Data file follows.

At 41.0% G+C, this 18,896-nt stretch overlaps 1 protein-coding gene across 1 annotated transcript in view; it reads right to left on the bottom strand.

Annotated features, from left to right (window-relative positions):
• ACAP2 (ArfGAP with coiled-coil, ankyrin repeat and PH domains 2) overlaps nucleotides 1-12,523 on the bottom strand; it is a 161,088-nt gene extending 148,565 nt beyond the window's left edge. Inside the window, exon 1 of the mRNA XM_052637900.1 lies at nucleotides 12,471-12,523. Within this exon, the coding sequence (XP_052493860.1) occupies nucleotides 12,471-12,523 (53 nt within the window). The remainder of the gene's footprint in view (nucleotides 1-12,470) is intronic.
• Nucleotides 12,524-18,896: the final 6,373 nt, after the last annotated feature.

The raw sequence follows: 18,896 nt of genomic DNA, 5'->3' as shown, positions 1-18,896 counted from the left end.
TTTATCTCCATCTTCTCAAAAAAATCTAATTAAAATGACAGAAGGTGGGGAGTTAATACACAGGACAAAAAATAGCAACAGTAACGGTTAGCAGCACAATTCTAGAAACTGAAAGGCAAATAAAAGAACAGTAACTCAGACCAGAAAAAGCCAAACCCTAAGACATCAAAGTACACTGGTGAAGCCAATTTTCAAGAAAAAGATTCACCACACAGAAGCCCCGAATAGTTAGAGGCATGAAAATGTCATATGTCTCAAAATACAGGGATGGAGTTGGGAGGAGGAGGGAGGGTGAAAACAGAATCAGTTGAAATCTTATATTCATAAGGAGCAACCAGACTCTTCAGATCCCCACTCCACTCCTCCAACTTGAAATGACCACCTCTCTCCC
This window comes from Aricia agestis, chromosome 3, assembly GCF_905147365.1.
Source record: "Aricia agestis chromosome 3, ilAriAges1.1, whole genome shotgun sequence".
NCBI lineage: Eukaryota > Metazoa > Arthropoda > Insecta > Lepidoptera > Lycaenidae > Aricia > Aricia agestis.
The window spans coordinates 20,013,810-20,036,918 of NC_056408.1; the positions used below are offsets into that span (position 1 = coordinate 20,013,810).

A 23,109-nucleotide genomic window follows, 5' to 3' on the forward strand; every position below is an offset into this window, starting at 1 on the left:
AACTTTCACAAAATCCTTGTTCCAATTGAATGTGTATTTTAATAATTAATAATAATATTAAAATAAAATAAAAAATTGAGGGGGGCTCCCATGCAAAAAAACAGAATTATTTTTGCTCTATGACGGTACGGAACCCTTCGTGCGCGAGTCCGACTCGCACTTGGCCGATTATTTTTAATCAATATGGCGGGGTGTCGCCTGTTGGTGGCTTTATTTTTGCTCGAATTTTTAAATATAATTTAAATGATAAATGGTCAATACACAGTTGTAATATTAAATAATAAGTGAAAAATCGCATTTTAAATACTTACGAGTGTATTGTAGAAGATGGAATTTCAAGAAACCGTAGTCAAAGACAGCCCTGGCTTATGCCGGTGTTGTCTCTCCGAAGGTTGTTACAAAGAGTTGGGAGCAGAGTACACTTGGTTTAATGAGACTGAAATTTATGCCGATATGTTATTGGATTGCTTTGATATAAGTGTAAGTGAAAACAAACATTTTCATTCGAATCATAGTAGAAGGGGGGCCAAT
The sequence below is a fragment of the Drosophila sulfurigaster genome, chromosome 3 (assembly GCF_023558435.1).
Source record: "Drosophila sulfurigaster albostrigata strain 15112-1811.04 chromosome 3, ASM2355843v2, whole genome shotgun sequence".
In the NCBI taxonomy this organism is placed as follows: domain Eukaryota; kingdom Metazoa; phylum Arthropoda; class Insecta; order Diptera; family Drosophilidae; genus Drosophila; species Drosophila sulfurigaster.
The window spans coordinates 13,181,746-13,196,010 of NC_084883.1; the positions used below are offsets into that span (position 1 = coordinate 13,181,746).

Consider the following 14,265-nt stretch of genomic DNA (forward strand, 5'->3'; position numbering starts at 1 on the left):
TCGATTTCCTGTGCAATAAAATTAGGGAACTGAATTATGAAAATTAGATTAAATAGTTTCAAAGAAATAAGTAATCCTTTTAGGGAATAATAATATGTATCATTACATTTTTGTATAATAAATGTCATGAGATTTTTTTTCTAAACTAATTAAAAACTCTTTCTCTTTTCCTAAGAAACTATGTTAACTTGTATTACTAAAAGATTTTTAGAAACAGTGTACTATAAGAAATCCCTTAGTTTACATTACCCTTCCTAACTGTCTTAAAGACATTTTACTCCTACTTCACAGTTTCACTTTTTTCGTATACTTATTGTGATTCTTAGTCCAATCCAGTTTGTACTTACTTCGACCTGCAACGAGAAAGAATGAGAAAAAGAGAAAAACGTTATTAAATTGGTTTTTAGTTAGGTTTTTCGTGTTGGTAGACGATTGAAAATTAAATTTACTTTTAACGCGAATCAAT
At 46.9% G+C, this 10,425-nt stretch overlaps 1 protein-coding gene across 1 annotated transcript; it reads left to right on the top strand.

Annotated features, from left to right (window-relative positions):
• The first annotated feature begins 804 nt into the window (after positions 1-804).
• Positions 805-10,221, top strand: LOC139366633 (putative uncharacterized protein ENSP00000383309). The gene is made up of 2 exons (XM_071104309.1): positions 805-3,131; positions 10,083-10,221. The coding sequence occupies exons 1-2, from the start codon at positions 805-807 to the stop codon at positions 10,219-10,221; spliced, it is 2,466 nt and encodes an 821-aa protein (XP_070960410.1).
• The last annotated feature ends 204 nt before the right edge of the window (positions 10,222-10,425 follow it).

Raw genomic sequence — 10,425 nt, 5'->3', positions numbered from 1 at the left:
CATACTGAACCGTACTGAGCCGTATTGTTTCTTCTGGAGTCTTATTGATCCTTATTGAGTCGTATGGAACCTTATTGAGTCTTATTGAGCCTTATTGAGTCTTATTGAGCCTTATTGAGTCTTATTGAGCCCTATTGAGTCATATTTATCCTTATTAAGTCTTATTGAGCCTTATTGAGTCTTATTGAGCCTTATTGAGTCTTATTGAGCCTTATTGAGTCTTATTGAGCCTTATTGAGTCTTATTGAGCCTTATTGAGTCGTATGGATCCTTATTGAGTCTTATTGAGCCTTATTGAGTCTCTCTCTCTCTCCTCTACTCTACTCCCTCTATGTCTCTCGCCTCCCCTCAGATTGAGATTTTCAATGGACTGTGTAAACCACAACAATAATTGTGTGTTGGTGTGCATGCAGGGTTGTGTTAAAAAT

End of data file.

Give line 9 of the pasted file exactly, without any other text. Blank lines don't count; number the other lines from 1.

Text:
NCBI lineage: Eukaryota > Metazoa > Arthropoda > Insecta > Lepidoptera > Lycaenidae > Aricia > Aricia agestis.